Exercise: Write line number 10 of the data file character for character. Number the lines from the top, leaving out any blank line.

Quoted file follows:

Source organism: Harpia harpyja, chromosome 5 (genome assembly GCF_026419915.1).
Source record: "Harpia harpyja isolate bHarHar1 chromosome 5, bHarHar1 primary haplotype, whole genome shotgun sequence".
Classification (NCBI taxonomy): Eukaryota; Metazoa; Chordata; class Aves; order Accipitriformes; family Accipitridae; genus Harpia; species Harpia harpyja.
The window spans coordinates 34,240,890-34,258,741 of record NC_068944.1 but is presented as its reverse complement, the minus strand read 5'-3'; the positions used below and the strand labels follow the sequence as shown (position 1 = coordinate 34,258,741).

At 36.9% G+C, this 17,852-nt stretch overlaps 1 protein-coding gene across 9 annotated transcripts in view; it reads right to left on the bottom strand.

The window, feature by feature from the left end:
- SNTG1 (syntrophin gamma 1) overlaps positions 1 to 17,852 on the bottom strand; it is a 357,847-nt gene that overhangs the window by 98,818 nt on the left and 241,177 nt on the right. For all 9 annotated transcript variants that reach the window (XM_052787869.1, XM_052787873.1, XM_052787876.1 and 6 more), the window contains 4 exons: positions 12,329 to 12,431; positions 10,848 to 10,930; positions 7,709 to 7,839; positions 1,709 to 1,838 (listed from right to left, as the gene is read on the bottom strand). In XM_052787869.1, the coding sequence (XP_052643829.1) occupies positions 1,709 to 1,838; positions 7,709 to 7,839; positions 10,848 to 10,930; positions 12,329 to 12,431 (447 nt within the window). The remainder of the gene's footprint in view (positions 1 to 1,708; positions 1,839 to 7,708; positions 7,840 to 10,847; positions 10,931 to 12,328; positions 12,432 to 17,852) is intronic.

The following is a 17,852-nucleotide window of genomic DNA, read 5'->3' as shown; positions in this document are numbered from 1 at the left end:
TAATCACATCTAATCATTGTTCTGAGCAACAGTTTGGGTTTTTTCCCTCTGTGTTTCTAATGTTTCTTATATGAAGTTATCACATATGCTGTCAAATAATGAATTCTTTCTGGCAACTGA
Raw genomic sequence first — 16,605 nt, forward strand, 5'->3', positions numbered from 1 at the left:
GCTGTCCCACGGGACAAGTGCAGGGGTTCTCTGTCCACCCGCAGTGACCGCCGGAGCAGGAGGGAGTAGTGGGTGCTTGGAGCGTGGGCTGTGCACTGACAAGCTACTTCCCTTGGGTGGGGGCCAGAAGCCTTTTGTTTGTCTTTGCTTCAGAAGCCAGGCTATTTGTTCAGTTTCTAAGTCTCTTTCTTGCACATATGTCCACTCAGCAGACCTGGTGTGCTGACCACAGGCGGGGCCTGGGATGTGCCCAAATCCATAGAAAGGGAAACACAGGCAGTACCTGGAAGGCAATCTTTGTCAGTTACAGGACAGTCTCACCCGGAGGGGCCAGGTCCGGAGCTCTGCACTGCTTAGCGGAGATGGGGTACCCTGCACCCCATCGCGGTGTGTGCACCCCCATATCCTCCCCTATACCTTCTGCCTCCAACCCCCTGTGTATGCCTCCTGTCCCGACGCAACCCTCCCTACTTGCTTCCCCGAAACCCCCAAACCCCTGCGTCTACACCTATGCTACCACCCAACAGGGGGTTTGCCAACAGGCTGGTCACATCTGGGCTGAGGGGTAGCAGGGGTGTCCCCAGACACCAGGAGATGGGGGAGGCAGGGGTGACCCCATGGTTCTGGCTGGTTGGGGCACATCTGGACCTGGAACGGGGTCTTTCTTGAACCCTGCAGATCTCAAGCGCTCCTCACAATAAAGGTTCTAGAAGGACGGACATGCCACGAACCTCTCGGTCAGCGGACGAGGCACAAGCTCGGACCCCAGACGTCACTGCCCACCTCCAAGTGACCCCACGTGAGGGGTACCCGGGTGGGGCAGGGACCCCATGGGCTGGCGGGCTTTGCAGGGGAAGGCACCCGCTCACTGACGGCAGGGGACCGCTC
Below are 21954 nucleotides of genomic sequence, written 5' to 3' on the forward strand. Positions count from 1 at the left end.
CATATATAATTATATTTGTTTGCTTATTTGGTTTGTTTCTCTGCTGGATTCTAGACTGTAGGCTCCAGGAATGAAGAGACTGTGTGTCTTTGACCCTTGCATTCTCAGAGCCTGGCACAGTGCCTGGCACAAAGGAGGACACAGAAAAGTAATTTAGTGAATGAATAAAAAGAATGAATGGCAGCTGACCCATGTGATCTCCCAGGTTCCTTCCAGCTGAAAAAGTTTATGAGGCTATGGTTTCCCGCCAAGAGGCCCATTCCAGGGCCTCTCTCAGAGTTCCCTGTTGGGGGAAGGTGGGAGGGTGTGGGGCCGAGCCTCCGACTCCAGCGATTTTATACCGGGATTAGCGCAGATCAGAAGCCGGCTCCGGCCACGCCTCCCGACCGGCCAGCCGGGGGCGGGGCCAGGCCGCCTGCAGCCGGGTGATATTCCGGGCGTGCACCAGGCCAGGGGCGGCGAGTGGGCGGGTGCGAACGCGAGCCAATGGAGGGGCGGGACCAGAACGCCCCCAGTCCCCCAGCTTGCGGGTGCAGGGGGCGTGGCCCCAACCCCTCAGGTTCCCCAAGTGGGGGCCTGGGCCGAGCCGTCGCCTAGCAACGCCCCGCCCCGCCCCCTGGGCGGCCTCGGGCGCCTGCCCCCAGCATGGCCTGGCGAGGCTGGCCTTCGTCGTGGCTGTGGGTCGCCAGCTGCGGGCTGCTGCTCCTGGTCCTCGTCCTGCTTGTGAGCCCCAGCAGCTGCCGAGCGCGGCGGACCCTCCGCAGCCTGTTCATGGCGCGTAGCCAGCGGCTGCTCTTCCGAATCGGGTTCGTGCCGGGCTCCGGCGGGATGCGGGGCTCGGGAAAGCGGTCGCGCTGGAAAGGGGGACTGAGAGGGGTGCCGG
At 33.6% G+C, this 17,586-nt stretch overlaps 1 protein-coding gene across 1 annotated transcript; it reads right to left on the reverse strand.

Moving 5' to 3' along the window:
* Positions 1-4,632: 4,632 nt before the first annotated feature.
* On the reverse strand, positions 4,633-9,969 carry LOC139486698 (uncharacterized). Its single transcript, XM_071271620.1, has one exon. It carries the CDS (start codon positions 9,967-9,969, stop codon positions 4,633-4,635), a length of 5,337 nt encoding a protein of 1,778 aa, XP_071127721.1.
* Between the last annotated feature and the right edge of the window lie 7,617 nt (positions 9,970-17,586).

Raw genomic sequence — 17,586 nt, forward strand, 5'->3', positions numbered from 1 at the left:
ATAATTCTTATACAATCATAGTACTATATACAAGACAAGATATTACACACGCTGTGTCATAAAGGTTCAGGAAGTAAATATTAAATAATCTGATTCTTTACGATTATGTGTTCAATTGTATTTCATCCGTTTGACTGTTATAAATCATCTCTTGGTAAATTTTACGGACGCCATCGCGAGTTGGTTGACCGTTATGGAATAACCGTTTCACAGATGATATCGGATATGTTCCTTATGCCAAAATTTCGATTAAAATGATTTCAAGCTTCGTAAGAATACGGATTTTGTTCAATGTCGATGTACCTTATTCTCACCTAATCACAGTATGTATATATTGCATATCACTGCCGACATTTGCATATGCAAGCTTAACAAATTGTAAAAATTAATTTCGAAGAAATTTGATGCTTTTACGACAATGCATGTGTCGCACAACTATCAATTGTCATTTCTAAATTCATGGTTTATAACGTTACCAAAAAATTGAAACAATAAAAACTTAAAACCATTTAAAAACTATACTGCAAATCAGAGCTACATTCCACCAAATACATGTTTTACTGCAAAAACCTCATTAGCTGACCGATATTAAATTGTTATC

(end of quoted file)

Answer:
Raw genomic sequence first — 16,605 nt, forward strand, 5'->3', positions numbered from 1 at the left: